|Número de publicación||US8326791 B2|
|Tipo de publicación||Concesión|
|Número de solicitud||US 12/570,957|
|Fecha de publicación||4 Dic 2012|
|Fecha de presentación||30 Sep 2009|
|Fecha de prioridad||17 Mar 2009|
|También publicado como||US8595178, US20100241609, US20130097113|
|Número de publicación||12570957, 570957, US 8326791 B2, US 8326791B2, US-B2-8326791, US8326791 B2, US8326791B2|
|Inventores||Timothy Faye Howerton, Bala Sivakumar, Glen A. Herman|
|Cesionario original||Hntb Holdings Ltd|
|Exportar cita||BiBTeX, EndNote, RefMan|
|Otras citas (5), Citada por (2), Clasificaciones (10), Eventos legales (5)|
|Enlaces externos: USPTO, Cesión de USPTO, Espacenet|
This application claims the benefit of U.S. Provisional Application No. 61/160,962, filed Mar. 17, 2009, which is hereby incorporated by reference in its entirety.
Embodiments of the invention are defined by the claims below, not this summary. A high-level overview of various aspects of the invention are provided here for that reason, to provide an overview of the disclosure, and to introduce a selection of concepts that are further described below in the detailed-description section. This summary is not intended to identify key features or essential features of the claimed subject matter, nor is it intended to be used as an aid in isolation to determine the scope of the claimed subject matter.
Embodiments of the present invention provide an automated method for determining which bridges within a group of bridges should be repaired first based on risk factors calculated for the bridges. Embodiments of the present invention calculate an overall risk factor (variously referred to simply as “risk factor” herein for readability in some places) for bridges using information commonly available in federal and state bridge databases. For example, bridge design details, design loads, and route information can be taken from the National Bridge Inventory (“NBI”) database. Bridge condition information can be taken from state bridge databases, often maintained by a state department of transportation, that record the result of bridge inspections. Thus, the overall risk factor can be calculated for a large number of bridges using existing data. The overall risk factor may be defined as the probability of failure multiplied by the consequence of failure. Prioritizing bridge repairs based on bridges' risk factors helps ensure that the most urgently needed repairs are made first.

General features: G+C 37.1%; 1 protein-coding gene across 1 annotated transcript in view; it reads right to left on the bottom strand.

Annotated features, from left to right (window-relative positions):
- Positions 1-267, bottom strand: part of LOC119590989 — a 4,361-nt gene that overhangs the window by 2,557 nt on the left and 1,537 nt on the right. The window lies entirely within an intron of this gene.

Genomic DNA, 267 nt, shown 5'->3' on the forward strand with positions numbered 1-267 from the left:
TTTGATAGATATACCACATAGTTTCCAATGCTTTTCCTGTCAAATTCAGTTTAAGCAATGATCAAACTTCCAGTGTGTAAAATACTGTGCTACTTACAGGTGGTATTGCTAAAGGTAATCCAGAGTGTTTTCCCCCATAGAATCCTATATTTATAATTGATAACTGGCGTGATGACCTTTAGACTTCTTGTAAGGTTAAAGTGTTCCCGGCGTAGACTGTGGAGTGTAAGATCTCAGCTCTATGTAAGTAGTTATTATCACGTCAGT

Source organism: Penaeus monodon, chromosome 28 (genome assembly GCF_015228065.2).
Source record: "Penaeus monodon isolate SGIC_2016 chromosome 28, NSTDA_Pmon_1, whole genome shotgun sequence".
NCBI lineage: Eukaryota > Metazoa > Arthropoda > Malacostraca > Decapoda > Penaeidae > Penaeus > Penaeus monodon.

Illustrative embodiments of the present invention are described in detail below with reference to the attached drawing figures, and wherein:
The subject matter of embodiments of the present invention is described with specificity herein to meet statutory requirements. But the description itself is not intended to necessarily limit the scope of claims. Rather, the claimed subject matter might be embodied in other ways to include different steps or combinations of steps similar to the ones described in this document, in conjunction with other present or future technologies. Terms should not be interpreted as implying any particular order among or between various steps herein disclosed unless and except when the order of individual steps is explicitly described.